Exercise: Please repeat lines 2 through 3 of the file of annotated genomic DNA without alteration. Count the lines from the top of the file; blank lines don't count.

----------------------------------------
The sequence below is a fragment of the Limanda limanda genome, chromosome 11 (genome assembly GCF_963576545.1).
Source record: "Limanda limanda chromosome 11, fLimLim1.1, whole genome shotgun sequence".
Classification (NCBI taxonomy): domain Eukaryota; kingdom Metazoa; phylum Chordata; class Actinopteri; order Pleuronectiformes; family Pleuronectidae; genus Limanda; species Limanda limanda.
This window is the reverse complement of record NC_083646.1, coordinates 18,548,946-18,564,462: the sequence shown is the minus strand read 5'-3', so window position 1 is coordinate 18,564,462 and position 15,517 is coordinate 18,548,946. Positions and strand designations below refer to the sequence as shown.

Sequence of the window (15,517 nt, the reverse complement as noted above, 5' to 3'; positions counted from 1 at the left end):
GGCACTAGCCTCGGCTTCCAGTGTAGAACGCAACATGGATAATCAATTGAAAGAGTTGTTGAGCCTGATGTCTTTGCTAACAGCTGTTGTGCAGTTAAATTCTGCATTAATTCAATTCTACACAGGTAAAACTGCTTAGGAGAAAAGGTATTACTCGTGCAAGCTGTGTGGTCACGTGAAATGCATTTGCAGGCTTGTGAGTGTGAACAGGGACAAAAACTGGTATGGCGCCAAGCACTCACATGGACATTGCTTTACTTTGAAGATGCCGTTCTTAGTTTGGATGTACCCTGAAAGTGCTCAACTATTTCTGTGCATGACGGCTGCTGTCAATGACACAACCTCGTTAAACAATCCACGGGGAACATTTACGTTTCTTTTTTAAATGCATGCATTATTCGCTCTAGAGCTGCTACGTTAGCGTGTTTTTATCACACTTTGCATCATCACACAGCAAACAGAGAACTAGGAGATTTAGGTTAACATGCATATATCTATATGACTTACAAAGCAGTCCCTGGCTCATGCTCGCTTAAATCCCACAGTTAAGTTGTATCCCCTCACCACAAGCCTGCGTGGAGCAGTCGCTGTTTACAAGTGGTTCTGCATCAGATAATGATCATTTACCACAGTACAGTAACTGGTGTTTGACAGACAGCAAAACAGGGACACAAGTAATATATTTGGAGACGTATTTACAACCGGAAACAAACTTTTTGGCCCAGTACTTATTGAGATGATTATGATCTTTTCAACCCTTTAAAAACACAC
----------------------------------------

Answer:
Source record: "Limanda limanda chromosome 11, fLimLim1.1, whole genome shotgun sequence".
Classification (NCBI taxonomy): domain Eukaryota; kingdom Metazoa; phylum Chordata; class Actinopteri; order Pleuronectiformes; family Pleuronectidae; genus Limanda; species Limanda limanda.